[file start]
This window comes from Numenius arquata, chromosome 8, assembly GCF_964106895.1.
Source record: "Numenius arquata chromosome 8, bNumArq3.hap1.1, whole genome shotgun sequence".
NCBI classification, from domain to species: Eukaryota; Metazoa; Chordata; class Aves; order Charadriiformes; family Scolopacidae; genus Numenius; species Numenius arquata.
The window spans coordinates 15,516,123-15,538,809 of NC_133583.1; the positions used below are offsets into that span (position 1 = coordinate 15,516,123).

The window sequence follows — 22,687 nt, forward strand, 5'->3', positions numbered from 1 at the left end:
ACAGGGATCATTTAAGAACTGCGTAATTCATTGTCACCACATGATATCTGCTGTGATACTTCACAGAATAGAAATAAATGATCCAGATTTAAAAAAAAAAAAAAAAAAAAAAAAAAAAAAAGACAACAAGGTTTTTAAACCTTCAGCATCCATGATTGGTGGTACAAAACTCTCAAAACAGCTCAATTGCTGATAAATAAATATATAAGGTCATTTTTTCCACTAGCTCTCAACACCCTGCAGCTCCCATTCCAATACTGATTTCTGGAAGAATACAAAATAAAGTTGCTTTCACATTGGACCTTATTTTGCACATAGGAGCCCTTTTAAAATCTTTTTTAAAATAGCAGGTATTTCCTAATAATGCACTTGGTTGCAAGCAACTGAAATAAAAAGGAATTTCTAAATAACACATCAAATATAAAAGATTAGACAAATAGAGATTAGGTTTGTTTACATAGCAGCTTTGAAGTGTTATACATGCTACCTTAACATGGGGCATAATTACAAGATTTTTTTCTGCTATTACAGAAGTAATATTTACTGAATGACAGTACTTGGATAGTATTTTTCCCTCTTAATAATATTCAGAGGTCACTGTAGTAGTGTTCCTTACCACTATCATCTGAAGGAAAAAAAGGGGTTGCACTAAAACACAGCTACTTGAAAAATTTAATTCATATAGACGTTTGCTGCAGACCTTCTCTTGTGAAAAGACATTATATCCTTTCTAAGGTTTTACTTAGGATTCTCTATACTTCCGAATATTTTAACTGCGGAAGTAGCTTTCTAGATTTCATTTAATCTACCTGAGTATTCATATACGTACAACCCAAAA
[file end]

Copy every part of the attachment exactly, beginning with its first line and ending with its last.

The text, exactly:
This window comes from Numenius arquata, chromosome 8, assembly GCF_964106895.1.
Source record: "Numenius arquata chromosome 8, bNumArq3.hap1.1, whole genome shotgun sequence".
NCBI classification, from domain to species: Eukaryota; Metazoa; Chordata; class Aves; order Charadriiformes; family Scolopacidae; genus Numenius; species Numenius arquata.
The window spans coordinates 15,516,123-15,538,809 of NC_133583.1; the positions used below are offsets into that span (position 1 = coordinate 15,516,123).

The window sequence follows — 22,687 nt, forward strand, 5'->3', positions numbered from 1 at the left end:
ACAGGGATCATTTAAGAACTGCGTAATTCATTGTCACCACATGATATCTGCTGTGATACTTCACAGAATAGAAATAAATGATCCAGATTTAAAAAAAAAAAAAAAAAAAAAAAAAAAAAAAGACAACAAGGTTTTTAAACCTTCAGCATCCATGATTGGTGGTACAAAACTCTCAAAACAGCTCAATTGCTGATAAATAAATATATAAGGTCATTTTTTCCACTAGCTCTCAACACCCTGCAGCTCCCATTCCAATACTGATTTCTGGAAGAATACAAAATAAAGTTGCTTTCACATTGGACCTTATTTTGCACATAGGAGCCCTTTTAAAATCTTTTTTAAAATAGCAGGTATTTCCTAATAATGCACTTGGTTGCAAGCAACTGAAATAAAAAGGAATTTCTAAATAACACATCAAATATAAAAGATTAGACAAATAGAGATTAGGTTTGTTTACATAGCAGCTTTGAAGTGTTATACATGCTACCTTAACATGGGGCATAATTACAAGATTTTTTTCTGCTATTACAGAAGTAATATTTACTGAATGACAGTACTTGGATAGTATTTTTCCCTCTTAATAATATTCAGAGGTCACTGTAGTAGTGTTCCTTACCACTATCATCTGAAGGAAAAAAAGGGGTTGCACTAAAACACAGCTACTTGAAAAATTTAATTCATATAGACGTTTGCTGCAGACCTTCTCTTGTGAAAAGACATTATATCCTTTCTAAGGTTTTACTTAGGATTCTCTATACTTCCGAATATTTTAACTGCGGAAGTAGCTTTCTAGATTTCATTTAATCTACCTGAGTATTCATATACGTACAACCCAAAA